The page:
The TN forest department is maintaining a herbal forest on the hills. The enterance to the garden is restricted to the students and researchers. There is temple dedicated to Lord Kartik on the hills which 3 km away from this temple. It is closed before sunset in view of the forest area.
Majority of the architectural grandeur of this temple complex was completed during the reign of Vijaynagar emperor Krishna devaraya ( 1309 to 1329 ). The gopuram to the temple is similar to the Dravidian architecture. There is a kalyana matap and inside the beautiful shrine of Lord Vishnu in all its grandeur. The temple is opened according to the whims and fancies of the priest.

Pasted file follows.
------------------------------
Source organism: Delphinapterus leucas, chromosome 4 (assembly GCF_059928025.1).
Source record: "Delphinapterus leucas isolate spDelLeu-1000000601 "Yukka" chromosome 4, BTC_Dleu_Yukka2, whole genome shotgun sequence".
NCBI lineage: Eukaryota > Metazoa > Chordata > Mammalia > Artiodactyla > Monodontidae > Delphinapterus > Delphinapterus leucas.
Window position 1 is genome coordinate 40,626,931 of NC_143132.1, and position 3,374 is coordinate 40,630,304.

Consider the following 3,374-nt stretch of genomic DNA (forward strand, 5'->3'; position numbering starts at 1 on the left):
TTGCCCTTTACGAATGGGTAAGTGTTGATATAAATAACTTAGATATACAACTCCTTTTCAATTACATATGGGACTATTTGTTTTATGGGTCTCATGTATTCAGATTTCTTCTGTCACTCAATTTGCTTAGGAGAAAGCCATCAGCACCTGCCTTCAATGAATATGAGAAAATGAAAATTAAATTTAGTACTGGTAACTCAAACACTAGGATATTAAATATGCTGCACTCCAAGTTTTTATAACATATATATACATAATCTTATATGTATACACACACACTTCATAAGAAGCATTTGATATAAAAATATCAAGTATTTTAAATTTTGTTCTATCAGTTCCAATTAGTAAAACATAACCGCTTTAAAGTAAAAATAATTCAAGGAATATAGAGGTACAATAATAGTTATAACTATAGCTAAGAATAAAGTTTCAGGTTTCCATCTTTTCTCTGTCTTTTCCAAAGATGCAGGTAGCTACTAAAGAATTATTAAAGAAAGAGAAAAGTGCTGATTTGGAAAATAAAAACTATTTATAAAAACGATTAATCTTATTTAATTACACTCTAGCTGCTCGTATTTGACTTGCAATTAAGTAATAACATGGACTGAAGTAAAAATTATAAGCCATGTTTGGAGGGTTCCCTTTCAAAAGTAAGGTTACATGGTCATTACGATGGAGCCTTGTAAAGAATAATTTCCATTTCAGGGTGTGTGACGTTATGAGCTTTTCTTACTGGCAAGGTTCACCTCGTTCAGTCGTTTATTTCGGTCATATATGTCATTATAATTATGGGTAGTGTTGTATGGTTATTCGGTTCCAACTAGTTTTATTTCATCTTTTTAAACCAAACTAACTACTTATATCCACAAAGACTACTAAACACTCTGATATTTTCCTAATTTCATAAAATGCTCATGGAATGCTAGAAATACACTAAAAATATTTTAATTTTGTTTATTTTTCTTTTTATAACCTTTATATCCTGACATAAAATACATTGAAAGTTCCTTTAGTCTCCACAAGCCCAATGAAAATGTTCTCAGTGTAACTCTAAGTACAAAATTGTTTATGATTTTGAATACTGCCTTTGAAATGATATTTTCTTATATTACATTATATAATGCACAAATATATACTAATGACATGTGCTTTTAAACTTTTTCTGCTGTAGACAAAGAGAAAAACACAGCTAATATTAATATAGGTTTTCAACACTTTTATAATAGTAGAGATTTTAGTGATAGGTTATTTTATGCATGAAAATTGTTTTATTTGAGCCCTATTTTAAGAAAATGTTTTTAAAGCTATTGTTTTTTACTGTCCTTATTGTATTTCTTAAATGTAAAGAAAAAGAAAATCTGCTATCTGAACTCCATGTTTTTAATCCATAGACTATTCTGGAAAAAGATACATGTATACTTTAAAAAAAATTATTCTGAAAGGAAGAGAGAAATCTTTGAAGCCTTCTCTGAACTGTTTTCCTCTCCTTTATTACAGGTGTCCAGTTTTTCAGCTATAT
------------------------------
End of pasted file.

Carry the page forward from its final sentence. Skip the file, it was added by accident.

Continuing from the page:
The inscriptions found in the temple premise and also in the caves of the hillock throw light on the antiquity of this place. Some of them date back to reign of King Ashoka. It is believed that the renowned Jaina teacher Ajjanandi and his disciples were staying in the caves on the hillock.